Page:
Of course, there are some secondary reasons why it is useful to reduce sub exposures below the SNR optimum - easier tracking, fewer satellites, wind problems reduced etc, but there is still a strong case for minimising imaging time with full length subs.

Anyway, many thanks for introducing such a great idea. Do you think commerical HDR software would do the job?. Ray

Last edited by Shiraz; 17-03-2013 at 09:25 PM.
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Old 17-03-2013, 09:12 PM
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Quote:
Originally Posted by RobF View Post
Great overview of a complex subject Ray. I don't think I've ever kept up with a mathematical explanation for sub time better. I have a 8300 chip (QHY9) and usually shoot 5mins subs, sometimes down to 3, so intuitively seems close to what you calculate.

Would be interested in the NB (particularly Ha) calcs.
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Hi Rob, that's a very generous comment - thanks.
good to hear that your experience fits as well - 3/3.
Am fairly well along with the Ha model and will publish soon - added in dark current, but it didn't do exactly what I though it would - want to be sure I understand why before posting. regards Ray
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Old 18-03-2013, 12:29 AM
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Thanks for writing that up, Ray - very interesting read. Along Rick's suggestions, I'd be interested in a theoretical optimal sub exposures for say the Orion nebula where you need (with most CCDs) to take multiple exposures to capture both the faint background dust and the core.
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Old 18-03-2013, 07:42 AM
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Quote:
Originally Posted by Shiraz View Post
hi Rick. What a neat idea. so by non-linear blending of short exposure data for the bright bits you get better star colour yet retain full sub lengths - yep, that works. The only downside I can think of is that the short exposure stars would be smaller than the saturated regions they replace, but that would not be impossible to fix.

Of course, there are some secondary reasons why it is useful to reduce sub exposures below the SNR optimum - easier tracking, fewer satellites, wind problems reduced etc, but there is still a strong case for minimising imaging time with full length subs.

Anyway, many thanks for introducing such a great idea. Do you think commerical HDR software would do the job?. Ray
Thanks, Ray. I have done this with the HDRComposition process in PixInsight successfully. I haven't tried any of the normal photographic HDR programs to see if they would work. I prefer to process in FITS format right up until I export a final image.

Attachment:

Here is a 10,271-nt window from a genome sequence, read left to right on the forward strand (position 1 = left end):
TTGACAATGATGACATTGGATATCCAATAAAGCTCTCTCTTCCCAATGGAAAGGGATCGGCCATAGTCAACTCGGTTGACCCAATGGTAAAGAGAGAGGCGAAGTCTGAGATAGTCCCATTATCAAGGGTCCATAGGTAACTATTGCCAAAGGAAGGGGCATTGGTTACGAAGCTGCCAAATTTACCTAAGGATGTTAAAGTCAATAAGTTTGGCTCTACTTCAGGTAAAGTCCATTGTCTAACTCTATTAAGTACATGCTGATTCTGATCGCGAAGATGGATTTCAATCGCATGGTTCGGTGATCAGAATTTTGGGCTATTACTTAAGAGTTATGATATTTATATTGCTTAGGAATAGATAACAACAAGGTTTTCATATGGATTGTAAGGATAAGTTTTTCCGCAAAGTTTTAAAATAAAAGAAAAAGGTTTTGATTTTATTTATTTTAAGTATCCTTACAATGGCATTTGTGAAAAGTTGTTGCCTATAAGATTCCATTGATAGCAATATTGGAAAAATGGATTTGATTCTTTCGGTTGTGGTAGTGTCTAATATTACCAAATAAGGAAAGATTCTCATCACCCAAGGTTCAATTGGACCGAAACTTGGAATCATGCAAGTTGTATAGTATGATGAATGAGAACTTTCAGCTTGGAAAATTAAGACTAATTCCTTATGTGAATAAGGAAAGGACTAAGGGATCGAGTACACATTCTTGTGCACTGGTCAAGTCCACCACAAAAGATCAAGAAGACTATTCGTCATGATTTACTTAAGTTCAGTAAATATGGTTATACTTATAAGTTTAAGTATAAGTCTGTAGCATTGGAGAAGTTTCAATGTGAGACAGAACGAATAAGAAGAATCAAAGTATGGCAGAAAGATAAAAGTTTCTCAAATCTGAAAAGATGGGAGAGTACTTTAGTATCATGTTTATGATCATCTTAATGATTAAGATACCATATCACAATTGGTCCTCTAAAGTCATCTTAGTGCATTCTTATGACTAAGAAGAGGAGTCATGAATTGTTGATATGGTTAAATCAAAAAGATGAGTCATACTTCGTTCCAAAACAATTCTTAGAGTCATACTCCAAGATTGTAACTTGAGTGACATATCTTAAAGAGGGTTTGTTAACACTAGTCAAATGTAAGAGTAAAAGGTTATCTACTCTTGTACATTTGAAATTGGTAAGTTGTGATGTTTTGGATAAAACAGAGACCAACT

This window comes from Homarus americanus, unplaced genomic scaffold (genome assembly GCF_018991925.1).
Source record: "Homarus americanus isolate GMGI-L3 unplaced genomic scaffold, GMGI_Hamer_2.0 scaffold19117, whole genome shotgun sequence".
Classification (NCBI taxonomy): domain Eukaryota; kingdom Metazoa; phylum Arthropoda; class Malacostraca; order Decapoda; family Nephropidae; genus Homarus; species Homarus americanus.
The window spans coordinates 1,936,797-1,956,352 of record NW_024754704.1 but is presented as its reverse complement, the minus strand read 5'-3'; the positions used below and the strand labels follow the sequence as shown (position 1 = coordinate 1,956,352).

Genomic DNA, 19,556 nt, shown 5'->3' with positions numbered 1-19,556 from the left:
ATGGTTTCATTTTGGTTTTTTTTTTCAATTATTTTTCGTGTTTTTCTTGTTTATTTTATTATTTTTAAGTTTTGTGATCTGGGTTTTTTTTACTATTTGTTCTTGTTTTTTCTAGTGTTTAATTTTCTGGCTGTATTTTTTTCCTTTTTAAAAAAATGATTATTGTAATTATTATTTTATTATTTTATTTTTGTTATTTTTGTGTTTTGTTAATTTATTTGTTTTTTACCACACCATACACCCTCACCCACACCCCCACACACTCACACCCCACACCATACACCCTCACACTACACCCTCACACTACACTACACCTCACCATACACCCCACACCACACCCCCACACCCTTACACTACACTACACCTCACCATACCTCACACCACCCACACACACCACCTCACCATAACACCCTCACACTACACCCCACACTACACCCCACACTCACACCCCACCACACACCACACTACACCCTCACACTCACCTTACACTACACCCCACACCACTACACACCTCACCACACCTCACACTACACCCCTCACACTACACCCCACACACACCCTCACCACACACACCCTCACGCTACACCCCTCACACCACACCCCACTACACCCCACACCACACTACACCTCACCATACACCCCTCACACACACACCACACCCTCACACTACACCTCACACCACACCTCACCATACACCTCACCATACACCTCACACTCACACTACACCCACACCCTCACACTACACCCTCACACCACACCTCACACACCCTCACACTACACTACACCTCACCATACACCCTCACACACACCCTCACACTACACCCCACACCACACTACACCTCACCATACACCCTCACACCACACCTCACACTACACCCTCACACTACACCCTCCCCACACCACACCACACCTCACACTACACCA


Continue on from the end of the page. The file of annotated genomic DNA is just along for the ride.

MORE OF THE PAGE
Cheers,
Rick.
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Old 18-03-2013, 11:25 AM
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Originally Posted by naskies View Post
Thanks for writing that up, Ray - very interesting read. Along Rick's suggestions, I'd be interested in a theoretical optimal sub exposures for say the Orion nebula where you need (with most CCDs) to take multiple exposures to capture both the faint background dust and the core.
stars are not in the model Dave, but can do a quick and dirty back of the envelope on M42 -

Assuming that M42 is about mag 21 in the outer reaches – same as a fairly dark sky.

The optimum SNR calculation for the nebula calls for sub exposures of about 300 secs with the 254f4.75 8300, which yields a headroom of 9.4 mag. From available info on the distribution of surface brightness in M42, this headroom should cover the hot bits of the nebula, but not the brightest stars.

With a sky of mag 21 and mag 9.4 headroom, stars will saturate at mag 11.6 if all of the star energy is contained in 1 pixel. In 2 arc sec seeing, star energy will be distributed over about 4 pixels, so saturation will occur for stars of 4x mag 11.6, or mag 10.1 for 300 sec sub exposures.

Since the brightest star in the trapezium is mag 5.1, we have to reduce the exposure by the equivalent of mag 5, which is about 1/100 to keep that star from saturating. So, for broadband imaging, the trapezium exposure would need to be less than 3 seconds. The energy in each colour channel would be roughly 1/3 that in broadband – so the trapezium stars should remain unsaturated up to ~9 seconds exposure in the colour subs, depending on the star colours.

I haven’t got any of my old M42 data easily to hand to check if this is reasonable – is anyone able to comment on the basis of their data? Bear in mind though that this result is specific to the chosen equipment setup and sky/nebula brightness assumptions. and as a "quick and dirty" it might have glossed over an important factor and be just plain wrong

Your question also raises the prospect of doing some genuine hi res lucky imaging on the trapezium and similar - these stars could be imaged at well below the saturation level at high framerates (~10% of saturation in 0.3 sec for example). will have to follow this up - could be fun.

Last edited by Shiraz; 18-03-2013 at 11:23 PM.
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Old 25-03-2013, 08:13 AM
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As a complement to an earlier broadband analysis, have completed a Halpha analysis to determine optimum narrowband sub length. Turned out to be a bit of a nugatory exercise, since the basic rule of thumb for narrowband is “make the subs as long as you possibly can” – and that’s it. The limiting factor that determines how long your subs can be will probably be one of:
• Tracking consistency,
• Polar alignment accuracy/drift,
• Meridian flip/altitude,
• Satellites, clouds, wind, seeing variability
• Cable snags etc.

In doing the analysis to come to this conclusion, the starting assumptions were:
• the narrow band sky brightness is 5 p/s/m2/arcsec2 , which corresponds to about a 10nm filter and a fairly dark sky,